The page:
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dc.contributorQureshi, Ziad
dc.contributor.authorBurdett, Alexandra
dc.date.accessioned2018-02-27T15:51:44Z
dc.date.available2018-02-27T15:51:44Z
dc.date.issued2017
dc.identifier.urihttp://hdl.handle.net/10657/2445
dc.description.abstractThe degradation of our environment as a consequence of human pollution has created a need for cleaner alternative energy sources. Where large scale companies and infrastructures fail to meet demands for renewables, there is a growing interest in individual scale solutions such as residential solar energy. As growth of these scenarios continues, the increasingly decentralized consumption of energy poses a challenge to the social connections and interdependencies of people in communities. Passive House consultant Bronwyn Barry, and many others, offer the critique that solar largely favors homes that are more remote and have more space to devote to solar technologies. Considering this, one possible solar future is a more sprawled out and disconnected community. What is the future of previously tight knit communities when our interdependencies have changed due to the decentralization of energy? This research serves to ultimately inform design solutions involving the hybridization of communal and private spaces in order to create more efficient and connected micro-communities.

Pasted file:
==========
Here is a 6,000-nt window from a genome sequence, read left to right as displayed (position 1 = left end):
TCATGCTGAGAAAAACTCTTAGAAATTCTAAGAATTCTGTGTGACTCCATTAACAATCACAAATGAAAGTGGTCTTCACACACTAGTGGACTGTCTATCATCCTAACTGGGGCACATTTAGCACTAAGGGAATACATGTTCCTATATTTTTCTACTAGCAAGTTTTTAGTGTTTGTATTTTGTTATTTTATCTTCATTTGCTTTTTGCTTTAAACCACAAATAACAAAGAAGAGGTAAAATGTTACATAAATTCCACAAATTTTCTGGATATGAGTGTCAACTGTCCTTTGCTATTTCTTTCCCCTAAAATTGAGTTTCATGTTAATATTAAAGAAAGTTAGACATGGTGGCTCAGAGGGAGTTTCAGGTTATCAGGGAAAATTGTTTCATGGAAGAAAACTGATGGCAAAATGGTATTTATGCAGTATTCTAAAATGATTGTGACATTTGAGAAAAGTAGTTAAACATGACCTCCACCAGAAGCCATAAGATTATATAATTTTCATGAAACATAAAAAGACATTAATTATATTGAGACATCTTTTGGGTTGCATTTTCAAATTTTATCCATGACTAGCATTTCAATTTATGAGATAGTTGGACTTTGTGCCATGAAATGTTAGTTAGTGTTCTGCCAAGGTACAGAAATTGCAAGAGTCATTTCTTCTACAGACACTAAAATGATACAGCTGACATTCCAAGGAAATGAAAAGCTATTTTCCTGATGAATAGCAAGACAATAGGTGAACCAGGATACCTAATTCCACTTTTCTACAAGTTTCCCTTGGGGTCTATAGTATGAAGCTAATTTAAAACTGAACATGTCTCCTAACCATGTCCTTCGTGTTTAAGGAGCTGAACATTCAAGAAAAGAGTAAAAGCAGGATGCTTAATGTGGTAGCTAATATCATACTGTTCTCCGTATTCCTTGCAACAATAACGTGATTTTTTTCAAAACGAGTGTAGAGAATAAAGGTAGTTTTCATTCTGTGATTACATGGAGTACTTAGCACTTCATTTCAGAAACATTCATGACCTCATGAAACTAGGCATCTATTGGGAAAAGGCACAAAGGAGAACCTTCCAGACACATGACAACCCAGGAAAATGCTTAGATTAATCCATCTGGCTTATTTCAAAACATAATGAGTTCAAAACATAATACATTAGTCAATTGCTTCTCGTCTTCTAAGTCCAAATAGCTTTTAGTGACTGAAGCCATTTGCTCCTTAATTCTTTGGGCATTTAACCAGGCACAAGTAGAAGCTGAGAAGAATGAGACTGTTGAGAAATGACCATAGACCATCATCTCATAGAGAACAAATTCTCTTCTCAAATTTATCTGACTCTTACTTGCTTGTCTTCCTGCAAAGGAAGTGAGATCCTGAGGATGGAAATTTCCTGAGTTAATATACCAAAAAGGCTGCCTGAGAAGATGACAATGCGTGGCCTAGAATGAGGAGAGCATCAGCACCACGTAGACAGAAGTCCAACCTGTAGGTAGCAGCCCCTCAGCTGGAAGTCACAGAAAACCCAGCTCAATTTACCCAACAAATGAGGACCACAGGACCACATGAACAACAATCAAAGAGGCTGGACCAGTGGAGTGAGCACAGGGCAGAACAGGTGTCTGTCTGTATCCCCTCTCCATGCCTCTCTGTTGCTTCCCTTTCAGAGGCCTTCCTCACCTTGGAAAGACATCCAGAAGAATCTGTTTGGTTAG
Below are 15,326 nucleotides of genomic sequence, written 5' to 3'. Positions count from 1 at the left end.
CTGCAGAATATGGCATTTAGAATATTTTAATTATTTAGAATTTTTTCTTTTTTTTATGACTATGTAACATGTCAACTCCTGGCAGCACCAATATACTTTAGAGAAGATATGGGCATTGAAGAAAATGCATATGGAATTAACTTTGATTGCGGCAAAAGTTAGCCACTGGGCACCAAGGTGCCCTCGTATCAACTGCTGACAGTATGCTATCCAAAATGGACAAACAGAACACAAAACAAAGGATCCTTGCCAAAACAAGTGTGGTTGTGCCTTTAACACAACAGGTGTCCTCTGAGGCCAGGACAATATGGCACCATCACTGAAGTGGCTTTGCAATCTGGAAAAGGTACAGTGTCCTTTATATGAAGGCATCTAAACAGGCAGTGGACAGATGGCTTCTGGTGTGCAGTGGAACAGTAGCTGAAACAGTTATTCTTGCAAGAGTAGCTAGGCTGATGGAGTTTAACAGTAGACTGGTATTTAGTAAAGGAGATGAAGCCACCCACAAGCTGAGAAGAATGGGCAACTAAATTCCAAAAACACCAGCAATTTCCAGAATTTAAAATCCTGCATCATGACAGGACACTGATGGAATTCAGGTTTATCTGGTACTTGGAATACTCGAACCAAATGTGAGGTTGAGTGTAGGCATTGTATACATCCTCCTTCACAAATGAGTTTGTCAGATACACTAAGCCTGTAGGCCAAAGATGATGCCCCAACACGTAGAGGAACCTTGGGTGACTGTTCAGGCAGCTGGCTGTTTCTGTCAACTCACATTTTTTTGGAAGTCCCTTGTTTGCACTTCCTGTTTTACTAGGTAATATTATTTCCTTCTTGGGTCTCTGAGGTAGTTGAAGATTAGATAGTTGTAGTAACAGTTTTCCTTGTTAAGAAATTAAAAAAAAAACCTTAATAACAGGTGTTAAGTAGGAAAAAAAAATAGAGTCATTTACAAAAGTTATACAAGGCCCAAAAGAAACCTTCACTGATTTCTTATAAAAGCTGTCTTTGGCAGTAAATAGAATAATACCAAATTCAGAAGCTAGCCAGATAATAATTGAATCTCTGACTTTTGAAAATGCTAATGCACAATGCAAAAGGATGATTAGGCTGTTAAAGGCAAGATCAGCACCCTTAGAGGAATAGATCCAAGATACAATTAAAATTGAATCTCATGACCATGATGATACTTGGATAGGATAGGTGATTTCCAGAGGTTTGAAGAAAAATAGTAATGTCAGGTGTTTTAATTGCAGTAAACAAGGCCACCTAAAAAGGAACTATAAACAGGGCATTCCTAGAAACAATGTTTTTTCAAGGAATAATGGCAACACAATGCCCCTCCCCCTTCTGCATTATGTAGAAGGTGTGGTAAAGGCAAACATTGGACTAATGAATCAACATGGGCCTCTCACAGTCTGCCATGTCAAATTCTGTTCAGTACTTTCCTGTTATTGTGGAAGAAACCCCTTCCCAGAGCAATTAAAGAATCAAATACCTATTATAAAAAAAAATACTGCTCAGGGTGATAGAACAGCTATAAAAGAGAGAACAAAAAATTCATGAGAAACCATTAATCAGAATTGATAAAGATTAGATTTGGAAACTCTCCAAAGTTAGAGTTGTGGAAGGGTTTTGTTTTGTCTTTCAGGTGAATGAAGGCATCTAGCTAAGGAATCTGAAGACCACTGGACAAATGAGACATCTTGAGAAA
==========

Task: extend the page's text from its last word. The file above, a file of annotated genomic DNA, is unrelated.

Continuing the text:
dc.language.isoen_US
dc.titleSolar at the Social Scale: Maintaining Community When Energy Production and Consumption is Decentralized
dc.typePoster
dc.description.departmentArchitecture and Design, Gerald D. Hines College of
dc.description.departmentHonors College


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